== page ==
2018: the year Apple’s iPhone XS Max made this Android fan a convert
- Chinese smartphones – from OnePlus, Xiaomi, Oppo and Huawei – take four of the top five spots in our ranking of the best handsets of 2018
- But the No. 1 spot goes to Apple – and that’s not because its iPhone XS Max is the best at anything
Unless you live in the United States or South Korea, it’s just about impossible to ignore the aggressive emergence of Chinese smartphone brands in 2018.
Huawei is now in the same league as Apple and Samsung (critical and commercial success back this up); another Chinese brand, Xiaomi, expanded into Europe; Oppo, Vivo, and OnePlus – who share the same parent company – grabbed headlines with some wild designs (pop-up cameras; two-screen phones and in-display fingerprint scanners); and every Chinese smartphone company seemingly launched a sub-brand (Honor, Realme, Poco and Nubia) that immediately made a splash in the emerging Southeast Asia market.
Of course, the established names – Apple, Samsung, LG and Sony – haven’t gone away, and each had compelling new releases in 2018. Between all these brands, it felt like there was a new phone launching every week; I alone tested at least 35 handsets this year.
Narrowing them down to a top five wasn’t easy, but, after much consideration, these are my five best smartphones of 2018.
5: OnePlus 6T
Once the value king, OnePlus lost that title this year to Huawei’s sub-brand Honor, which expanded aggressively. But while the OnePlus 6T no longer offers the most bang for your buck, it still has easily the best software of any Android smartphone.
Bar a couple of glaring flaws, everything about the phone is up there with the best of the best. Build quality is superb, the 16-megapixel camera has a relatively large 1/2.8-inch sensor that produces sharp and bright images, and the 6.4-inch OLED display with the extra small notch is a joy to look at.
In years past, OnePlus phones tended to finish higher on my year-end list, but the loss of its value factor and a very weak single speaker grille that OnePlus has refused to address for years, knocks it down to fifth position this year.
Price: HK$4,298 (6GB RAM, 128GB ROM); HK$4,498 (8GB RAM, 128GB ROM); HK$4,998 (8GB RAM, 256GB ROM)
4: Xiaomi Mi Mix 3
If you want to know how fast the smartphone industry moves just look at the Mi Mix series. The first, launched in 2016, was a jawdropper that grabbed all the headlines for its, at the time, never-before-seen near bezel-less design. Two years later, the Mi Mix 3 features even less bezel, but the phone mostly flew under the radar given there are a dozen other handsets out there that offer the same screen-to-body ratio.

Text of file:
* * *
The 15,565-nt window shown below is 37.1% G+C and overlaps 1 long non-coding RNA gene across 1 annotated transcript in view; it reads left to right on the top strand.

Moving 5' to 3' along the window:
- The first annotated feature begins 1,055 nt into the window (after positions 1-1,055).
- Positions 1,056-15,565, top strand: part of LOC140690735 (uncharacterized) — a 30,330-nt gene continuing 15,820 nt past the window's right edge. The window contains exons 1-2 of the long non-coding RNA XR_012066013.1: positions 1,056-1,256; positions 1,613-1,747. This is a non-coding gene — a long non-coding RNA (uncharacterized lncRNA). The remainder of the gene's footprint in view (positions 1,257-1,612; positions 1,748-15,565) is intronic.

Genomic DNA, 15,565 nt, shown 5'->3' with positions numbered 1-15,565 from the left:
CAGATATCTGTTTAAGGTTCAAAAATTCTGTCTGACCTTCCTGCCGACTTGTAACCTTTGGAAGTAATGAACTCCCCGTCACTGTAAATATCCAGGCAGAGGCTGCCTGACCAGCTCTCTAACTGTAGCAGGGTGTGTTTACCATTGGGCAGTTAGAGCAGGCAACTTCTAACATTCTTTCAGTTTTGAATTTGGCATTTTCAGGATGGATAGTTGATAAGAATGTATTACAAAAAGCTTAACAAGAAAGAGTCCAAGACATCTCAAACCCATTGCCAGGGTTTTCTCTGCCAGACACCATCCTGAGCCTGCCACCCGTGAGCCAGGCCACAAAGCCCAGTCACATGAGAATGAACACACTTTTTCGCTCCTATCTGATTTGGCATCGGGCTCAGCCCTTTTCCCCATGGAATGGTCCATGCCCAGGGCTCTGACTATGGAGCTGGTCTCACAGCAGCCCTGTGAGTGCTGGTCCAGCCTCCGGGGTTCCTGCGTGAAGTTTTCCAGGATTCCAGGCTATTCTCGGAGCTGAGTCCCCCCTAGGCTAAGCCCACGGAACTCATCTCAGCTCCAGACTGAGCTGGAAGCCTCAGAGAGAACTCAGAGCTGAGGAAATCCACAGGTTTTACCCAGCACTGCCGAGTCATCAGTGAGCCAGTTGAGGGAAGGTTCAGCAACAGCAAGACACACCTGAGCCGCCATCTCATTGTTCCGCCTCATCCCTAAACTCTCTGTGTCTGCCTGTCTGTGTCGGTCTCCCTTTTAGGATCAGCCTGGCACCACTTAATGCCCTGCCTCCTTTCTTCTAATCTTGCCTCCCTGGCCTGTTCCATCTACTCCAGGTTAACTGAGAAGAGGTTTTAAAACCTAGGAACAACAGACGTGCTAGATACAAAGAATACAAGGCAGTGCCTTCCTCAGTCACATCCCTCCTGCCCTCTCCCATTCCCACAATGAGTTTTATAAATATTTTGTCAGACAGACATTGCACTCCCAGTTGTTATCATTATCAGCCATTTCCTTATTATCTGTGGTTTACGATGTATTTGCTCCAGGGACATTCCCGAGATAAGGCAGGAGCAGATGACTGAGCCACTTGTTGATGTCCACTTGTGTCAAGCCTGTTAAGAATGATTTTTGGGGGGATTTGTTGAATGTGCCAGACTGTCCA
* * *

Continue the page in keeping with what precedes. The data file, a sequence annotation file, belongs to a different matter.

Still, the clicky magnetic sliding form factor alone makes the Mi Mix 3 a gadget geek’s dream. I’ve had the phone for a few weeks now and I still don’t get tired of sliding the phone up and down for the tactile satisfaction.
Performance across the board is solid, too: the phone ships with up to 10GB of RAM, but even the 6GB version runs smoothly, and version 10 of Xiaomi’s MIUI Android skin is very aesthetically pleasing.
Price: from 3,299 yuan
3: Oppo Find X
The Find X is, in my and many other tech writers’ opinion, the sexiest looking smartphone of 2018. Whether it’s the curved OLED screen that goes from edge to edge, or the gradient glass back that’s uninterrupted by camera modules or indentations for fingerprint sensors, the handset resembles one solid piece of jewellery.
To achieve this design, Oppo had to adopt some radical ideas, chief of which is hiding the entire camera system in a pop-up module. The camera isn’t just used for taking photos, but also unlocking the device, so the average user will have to activate the motorised elevating module 150 to 200 times a day. Oppo claims it has tested the mechanism over 300,000 times, but a motorised moving part is ultimately more fragile and susceptible to damage from impact or raindrops.
Price: 4,999 yuan
2: Huawei Mate 20 Pro
Huawei’s latest and greatest should have grabbed top spot easily. The Mate 20 Pro is, bar none, the most feature-packed phone to date. Every single feature you can think of, every innovation the smartphone industry has seen in recent years, Huawei has collected into one package. In-display fingerprint reader? Wireless charging and super fast wired charging? Curved OLED display? Real 3D face scanner? 7nm chip set? The Mate 20 Pro has it all.
The Mate 20 Pro’s 4,200 mAh battery gives it epic endurance, and the triple-camera system remains strong as ever – for still photography, anyway. In video recording, Huawei’s software just does not stabilise well enough, resulting in serious micro-jitters. The phone also, bafflingly, cannot record footage in 4K/60fps.
What ultimately knocked the Mate 20 Pro from my top spot is nagging compatibility issues with certain apps. To my knowledge, the apps Zynga Poker and Nova Launcher cannot run on the Mate 20 Pro without major hiccups (I’ve tried this on two devices). Neither of these apps are obscure, by the way; they have over 50 million downloads each on the Google Play Store.
Price: HK$6,888 (Mate 20 Pro, 6GB RAM/128G ROM); HK$7,888 (Mate 20 Pro, 8GB RAM/256GB ROM)
1: iPhone XS Max
The iPhone XS Max isn’t necessarily the best in any single area: many Android phones have higher-resolution displays; the Google Pixel 3 can capture superior lowlight images; the OnePlus 6T is noticeably faster in loading apps; and the Huawei Mate 20 Pro has far better battery life.
But the iPhone XS, particularly the larger variant that I prefer, takes top spot this year for being the most well-rounded, refined device. There is no significant flaw with the XS Max, like there was on last year’s iPhone X (terrible battery life) or on Android offerings this year.
I usually prefer Android to iOS, but this year, Apple has won me over.
Price: HK$9,499 (XS Max, 64GB); HK$10,799 (XS Max, 256GB); HK$12,499 (XS Max, 512GB)